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Don’t Gamble Away Your Taxes on Your Winnings
As you begin your year-end tax preparations – organizing your documents and making last minute tax deductible donations – don’t forget to consider the tax implications of any gambling wins and losses you may have incurred throughout the calendar year. Gambling can often be an overlooked benefit or potential liability for individuals who itemize.
Gambling winnings are fully taxable and must be reported on a return. Gambling income includes cash winnings or fair market value from prizes or “comps” from activities sponsored by lotteries, raffles, horse races, and casinos among others. Gambling winnings must be reported on a Form 1040 (PDF) as "other income" including winnings that are not subject to withholding.
Be aware, payers are required to issue a Form W-2G on “certain gambling winnings” or winnings subject to federal income tax withholding. The W2-G is issued to players and is also sent to the IRS by the payer for winnings of $600 or more from state lotteries, horse racing, dog racing or jai alai and other wagering transactions; if the winnings are at least 300 times the wager; winnings of $1,200 or more from bingo and slot machines; winnings of $1,500 or more from keno; and more. (W2-Gs are not required for winnings from table games such as blackjack, craps, pai gow, baccarat and roulette, regardless of the amount.) Additionally, all winnings are taxable by the state without regard to losses.
Unfortunately for those of us who were not so lucky last year, gambling losses are only deductible for individuals or married couples who claim winnings on their itemizations, and may not be more than the amount of gambling income reported on a return. Receipts, tickets, statements, or other records that show the amount of both winnings and losses should be provided in order to deduct losses (Publication 529). Married couples filing a joint return must combine their winnings and combine their losses, and report only one figure for each.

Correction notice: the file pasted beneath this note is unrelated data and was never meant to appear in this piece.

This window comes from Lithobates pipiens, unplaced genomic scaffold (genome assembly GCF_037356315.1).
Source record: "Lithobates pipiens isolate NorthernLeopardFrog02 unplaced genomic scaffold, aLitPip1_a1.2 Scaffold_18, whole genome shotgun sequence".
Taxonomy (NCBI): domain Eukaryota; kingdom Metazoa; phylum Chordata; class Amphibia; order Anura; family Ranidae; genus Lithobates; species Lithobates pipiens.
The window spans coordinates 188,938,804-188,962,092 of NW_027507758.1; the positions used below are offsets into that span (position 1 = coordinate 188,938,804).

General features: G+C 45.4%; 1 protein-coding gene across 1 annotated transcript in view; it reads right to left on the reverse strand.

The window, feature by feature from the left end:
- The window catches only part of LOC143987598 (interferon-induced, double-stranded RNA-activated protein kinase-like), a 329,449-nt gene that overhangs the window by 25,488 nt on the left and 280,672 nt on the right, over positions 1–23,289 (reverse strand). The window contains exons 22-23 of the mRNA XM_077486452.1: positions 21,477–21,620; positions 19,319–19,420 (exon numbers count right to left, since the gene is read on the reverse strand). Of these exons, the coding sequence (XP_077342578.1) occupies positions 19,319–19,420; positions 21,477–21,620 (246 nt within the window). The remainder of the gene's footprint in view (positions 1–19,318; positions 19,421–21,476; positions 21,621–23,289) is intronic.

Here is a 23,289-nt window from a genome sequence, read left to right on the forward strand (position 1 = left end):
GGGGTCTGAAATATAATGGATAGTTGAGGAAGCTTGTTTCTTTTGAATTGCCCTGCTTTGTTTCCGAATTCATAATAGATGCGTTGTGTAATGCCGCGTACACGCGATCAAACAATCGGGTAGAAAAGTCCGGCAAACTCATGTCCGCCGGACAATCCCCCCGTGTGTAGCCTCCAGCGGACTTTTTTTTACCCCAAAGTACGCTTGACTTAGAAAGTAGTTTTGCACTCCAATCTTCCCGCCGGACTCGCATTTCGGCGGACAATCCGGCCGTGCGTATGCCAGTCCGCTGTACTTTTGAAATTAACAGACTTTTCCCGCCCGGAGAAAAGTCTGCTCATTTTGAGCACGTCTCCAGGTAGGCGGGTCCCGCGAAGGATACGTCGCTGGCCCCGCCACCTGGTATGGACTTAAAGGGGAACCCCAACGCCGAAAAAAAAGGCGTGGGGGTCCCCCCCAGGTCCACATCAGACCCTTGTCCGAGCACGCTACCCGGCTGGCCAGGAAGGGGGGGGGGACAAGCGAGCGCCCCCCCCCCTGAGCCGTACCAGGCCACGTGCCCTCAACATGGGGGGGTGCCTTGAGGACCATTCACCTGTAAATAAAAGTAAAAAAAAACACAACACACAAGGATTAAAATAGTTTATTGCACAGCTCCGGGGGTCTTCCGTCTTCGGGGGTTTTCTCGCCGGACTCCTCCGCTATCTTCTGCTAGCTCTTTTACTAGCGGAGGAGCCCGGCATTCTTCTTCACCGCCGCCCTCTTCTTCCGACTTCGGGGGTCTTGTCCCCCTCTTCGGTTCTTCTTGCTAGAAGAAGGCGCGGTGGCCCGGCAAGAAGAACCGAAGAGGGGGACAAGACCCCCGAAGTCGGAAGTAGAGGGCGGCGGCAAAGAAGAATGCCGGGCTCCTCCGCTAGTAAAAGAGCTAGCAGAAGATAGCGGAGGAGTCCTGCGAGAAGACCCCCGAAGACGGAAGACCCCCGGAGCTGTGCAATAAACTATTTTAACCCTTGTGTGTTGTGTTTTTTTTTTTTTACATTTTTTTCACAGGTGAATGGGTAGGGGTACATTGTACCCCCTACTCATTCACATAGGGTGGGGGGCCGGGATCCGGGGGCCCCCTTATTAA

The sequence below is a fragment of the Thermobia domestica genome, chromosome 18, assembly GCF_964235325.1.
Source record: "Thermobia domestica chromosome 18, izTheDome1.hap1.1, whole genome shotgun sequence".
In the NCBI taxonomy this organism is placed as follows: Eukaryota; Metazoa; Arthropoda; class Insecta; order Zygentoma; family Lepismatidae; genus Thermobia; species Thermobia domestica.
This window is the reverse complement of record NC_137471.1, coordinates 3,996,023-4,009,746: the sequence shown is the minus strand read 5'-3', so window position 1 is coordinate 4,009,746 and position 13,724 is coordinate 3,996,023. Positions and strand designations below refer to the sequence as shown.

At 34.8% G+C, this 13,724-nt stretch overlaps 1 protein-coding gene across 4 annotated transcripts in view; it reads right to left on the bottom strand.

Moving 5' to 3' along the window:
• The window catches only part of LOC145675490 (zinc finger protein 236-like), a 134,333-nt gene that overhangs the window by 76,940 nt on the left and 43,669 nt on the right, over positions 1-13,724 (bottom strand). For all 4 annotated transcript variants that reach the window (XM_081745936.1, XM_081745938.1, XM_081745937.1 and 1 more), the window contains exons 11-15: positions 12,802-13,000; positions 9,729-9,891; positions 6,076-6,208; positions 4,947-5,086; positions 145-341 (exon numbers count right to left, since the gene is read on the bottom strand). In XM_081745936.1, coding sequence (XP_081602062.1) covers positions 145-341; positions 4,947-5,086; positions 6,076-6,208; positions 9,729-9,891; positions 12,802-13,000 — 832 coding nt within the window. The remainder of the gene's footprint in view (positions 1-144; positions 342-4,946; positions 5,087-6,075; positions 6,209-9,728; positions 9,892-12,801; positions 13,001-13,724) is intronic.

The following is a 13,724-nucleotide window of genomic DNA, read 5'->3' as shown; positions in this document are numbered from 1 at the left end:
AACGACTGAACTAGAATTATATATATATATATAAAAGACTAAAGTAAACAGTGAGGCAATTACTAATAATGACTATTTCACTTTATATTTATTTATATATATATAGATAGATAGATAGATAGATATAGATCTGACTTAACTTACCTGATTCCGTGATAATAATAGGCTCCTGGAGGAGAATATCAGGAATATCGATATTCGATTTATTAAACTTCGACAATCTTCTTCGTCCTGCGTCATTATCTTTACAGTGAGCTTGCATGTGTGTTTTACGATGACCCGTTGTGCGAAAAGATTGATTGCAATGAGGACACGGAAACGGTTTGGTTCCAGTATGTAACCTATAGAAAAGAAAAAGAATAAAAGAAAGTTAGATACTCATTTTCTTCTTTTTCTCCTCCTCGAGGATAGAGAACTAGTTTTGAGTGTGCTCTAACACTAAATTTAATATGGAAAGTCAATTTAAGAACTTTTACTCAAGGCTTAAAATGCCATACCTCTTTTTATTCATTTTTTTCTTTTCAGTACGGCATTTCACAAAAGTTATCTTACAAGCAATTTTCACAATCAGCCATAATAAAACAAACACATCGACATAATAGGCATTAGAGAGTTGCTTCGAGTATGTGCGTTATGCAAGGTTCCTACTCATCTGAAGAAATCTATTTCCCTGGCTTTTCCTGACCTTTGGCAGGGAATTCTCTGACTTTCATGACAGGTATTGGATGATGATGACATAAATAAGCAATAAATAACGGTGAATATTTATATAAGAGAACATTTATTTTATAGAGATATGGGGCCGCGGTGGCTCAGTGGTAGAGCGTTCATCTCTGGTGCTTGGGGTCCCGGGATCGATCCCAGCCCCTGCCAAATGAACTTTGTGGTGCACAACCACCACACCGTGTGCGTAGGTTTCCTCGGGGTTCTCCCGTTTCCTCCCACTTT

“As with all itemizations, keeping an accurate diary or other record of your gambling winnings and losses is critical,” said John Kasperek, Jr., President of John Kasperek Co., Inc., a Certified Public Accounting Firm in Calumet City, Illinois. “Rest assured, the IRS will require these documents in the event of an audit.”
The IRS requires that an accurate record must be maintained for substantiating wins and losses, and that the diary should contain at least the following information: the date and type of specific wager; the name and address or location of the gaming establishment; the names of any others who were present with the winner; and the amount won or lost. The IRS will also look for supplemental payment or withdrawal records.
Kasperek added, “It is important to always be aware of your tax obligations. When in doubt, consult an expert.”
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